If you’re trying to heal from ITB syndrome, you’ll need to address all three factors that are playing a part in it.
First, you should reduce or take a break altogether from the activity that is overusing your knee joint in order to allow the inflammation to subside. While it can be difficult to take time off from an activity that you love, you must give your body a chance to heal—otherwise you will continue to make your pain worse, and potentially cause permanent damage to your knee joint.
As you gradually resume physical activity, I strongly recommend cross-training: doing two, three, or more different types of workouts that use your body in different ways (like running, swimming, and yoga). Cross-training is the best way to achieve a high level of physical fitness while avoiding repetitive-use injuries.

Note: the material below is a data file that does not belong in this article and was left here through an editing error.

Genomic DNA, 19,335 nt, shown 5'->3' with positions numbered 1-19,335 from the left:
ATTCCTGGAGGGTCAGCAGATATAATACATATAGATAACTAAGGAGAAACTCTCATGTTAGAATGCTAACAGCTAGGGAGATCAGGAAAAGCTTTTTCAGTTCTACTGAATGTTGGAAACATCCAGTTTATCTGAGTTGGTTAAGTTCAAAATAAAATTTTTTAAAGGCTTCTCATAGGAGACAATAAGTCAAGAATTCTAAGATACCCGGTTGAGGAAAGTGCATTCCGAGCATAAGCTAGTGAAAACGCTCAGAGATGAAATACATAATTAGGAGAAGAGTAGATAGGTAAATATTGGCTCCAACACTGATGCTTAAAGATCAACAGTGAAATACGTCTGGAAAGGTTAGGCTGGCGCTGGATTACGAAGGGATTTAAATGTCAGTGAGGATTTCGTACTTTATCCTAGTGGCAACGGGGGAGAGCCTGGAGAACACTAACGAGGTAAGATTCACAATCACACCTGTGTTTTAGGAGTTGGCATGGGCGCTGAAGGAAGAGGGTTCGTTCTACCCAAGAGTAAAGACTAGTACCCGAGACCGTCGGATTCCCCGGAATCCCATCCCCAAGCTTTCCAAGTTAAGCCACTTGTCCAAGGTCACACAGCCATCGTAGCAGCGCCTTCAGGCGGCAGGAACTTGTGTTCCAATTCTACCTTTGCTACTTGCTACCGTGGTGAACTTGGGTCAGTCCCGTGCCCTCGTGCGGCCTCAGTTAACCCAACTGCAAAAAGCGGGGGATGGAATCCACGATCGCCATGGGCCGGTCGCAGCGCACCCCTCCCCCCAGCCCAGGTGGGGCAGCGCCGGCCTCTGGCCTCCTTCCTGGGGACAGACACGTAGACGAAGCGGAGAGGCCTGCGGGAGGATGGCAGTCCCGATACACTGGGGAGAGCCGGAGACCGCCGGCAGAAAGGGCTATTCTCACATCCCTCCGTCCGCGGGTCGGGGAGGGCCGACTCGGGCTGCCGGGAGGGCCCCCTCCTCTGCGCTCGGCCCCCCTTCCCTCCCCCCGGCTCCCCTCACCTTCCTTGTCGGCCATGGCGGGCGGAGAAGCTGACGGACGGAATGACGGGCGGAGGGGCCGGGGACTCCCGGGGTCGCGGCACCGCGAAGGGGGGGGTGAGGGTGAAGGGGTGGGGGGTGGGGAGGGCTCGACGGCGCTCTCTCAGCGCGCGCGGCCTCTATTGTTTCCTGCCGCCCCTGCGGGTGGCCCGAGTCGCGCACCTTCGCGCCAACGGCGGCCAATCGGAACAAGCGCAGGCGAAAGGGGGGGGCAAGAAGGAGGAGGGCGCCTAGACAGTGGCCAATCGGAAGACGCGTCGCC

Second, you must address the chronic tension in the muscles that attach to your IT band. This is why static stretching is often recommended to relieve ITB syndrome. Unfortunately, due to the stretch reflex (myotatic reflex), static stretching will have little to no effect on the level of tension in these muscles. If you’re not familiar with the stretch reflex, be sure to read What is the Stretch Reflex (Myotatic Reflex)?
In order to release the chronic tension in the tensor fascia latae, gluteus maximus, and gluteus medius, you must pandiculate them. Pandiculation contracts and releases muscles in a specific way so that accurate biofeedback is sent to the nervous system, allowing the resting level of tension in the muscles to be reset.